“My advisor is a large contributor to my success,” Becker said. “From registering for classes to being available for support with questions, providing information about resources available, and by letting me know what to expect, I feel extremely supported.”
Nesci echoed this idea. “SUNY Oswego has been the most helpful school I have been to yet,” he said. “The punctuality, and the simple display of how much the staff truly cares about your experience and success, really spoke volumes to me and played a huge role in me finishing my degree at Oswego.”
Since the pandemic, Jock has shifted more towards online classes in her major. The classes have helped her understand parts of her job even better, and Jock credits the faculty for their flexibility as she balances work and family life.
“The faculty are quick to understand that I do have a family,” Jock said, and that they will assure her to concentrate on family and that they will work something out for the assignments.
A major part of the college experience is being involved on campus, and with activities relating to the school. While online learners may feel left out of the community at many schools, this tends not to be the case at SUNY Oswego.
“Oswego has done a great job making me feel like a part of the Oswego student community, despite the fact that I am a non-traditional distance learner. The programs, resources, and overall support available has been excellent,” Becker said.
“As long as earning a degree is a person’s priority, I believe anyone can achieve success at Oswego,” Becker added.
Commitment to Students
Understanding how students balance priorities is important to the college as well, Dean for Extended Learning Jill Pippin emphasized.
“SUNY Oswego is committed to providing a quality higher education experience to adult and non-traditional students,” said Pippin, whose division oversees non-traditional student advisement and services, as well as operations for the Syracuse campus. “Pursuing higher education when one has other responsibilities and priorities isn’t easy as work, family and other life commitments all have to be part of that equation. Embarking on a bachelor’s degree can be intimidating — adult students may be unsure of the right program, if study can fit into their busy schedule, or if they have what it takes to be a successful student.”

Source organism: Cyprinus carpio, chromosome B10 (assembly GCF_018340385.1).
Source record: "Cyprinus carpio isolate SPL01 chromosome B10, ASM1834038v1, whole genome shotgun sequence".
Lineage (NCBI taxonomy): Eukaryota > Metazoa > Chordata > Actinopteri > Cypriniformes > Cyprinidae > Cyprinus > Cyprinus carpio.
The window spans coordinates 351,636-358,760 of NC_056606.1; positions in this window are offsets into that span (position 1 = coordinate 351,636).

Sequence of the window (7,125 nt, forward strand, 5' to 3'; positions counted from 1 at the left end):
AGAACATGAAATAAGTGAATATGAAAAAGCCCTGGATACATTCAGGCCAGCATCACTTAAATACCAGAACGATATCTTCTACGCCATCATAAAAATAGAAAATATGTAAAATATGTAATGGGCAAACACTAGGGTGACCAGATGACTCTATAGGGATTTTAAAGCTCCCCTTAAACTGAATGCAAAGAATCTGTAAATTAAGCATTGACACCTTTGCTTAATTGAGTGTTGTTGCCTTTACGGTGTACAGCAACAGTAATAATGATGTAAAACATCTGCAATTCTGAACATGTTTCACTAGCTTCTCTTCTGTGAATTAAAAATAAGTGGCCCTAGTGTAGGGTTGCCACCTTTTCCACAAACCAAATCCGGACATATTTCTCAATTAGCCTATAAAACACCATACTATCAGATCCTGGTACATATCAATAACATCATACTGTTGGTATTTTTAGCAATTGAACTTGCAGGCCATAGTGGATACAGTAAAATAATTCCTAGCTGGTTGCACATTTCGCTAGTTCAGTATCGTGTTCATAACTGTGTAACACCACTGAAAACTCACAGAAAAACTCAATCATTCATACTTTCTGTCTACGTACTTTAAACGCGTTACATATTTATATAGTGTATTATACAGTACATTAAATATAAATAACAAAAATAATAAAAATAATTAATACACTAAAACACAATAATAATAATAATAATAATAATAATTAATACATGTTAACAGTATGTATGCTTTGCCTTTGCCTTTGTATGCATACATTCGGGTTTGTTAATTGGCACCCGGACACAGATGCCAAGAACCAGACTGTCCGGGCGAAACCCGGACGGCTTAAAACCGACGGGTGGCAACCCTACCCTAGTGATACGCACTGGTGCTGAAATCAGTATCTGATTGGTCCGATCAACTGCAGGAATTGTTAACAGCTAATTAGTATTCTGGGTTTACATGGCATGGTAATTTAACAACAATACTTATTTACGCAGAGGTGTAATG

Offering several options that serve a variety of students is key. “At SUNY Oswego, not only do we offer online and programs with online and in person elements in Syracuse, but our completion programs have specific application to the world of work,” Pippin noted.
“Service offices support students throughout their educational journey with online resources and remote assistance, and academic planning coordinators are concierges to the college experience, who connect students to administrative functions, academic supports, and other engagement opportunities,” Pippin said. “They coach students and cheer them on until they cross the finish line and get that degree.”
Non-traditional students “not only take on this challenge, they excel and are able to advance their careers and be a shining example of a successful student long after being out of school, perhaps even before using technology for study,” Pippin said. “If you’re considering coming back to complete your bachelor’s degree, know that you can do this, you have support and you are taking a powerful step toward advancing your future.
— Written by Dylan McGlynn ’21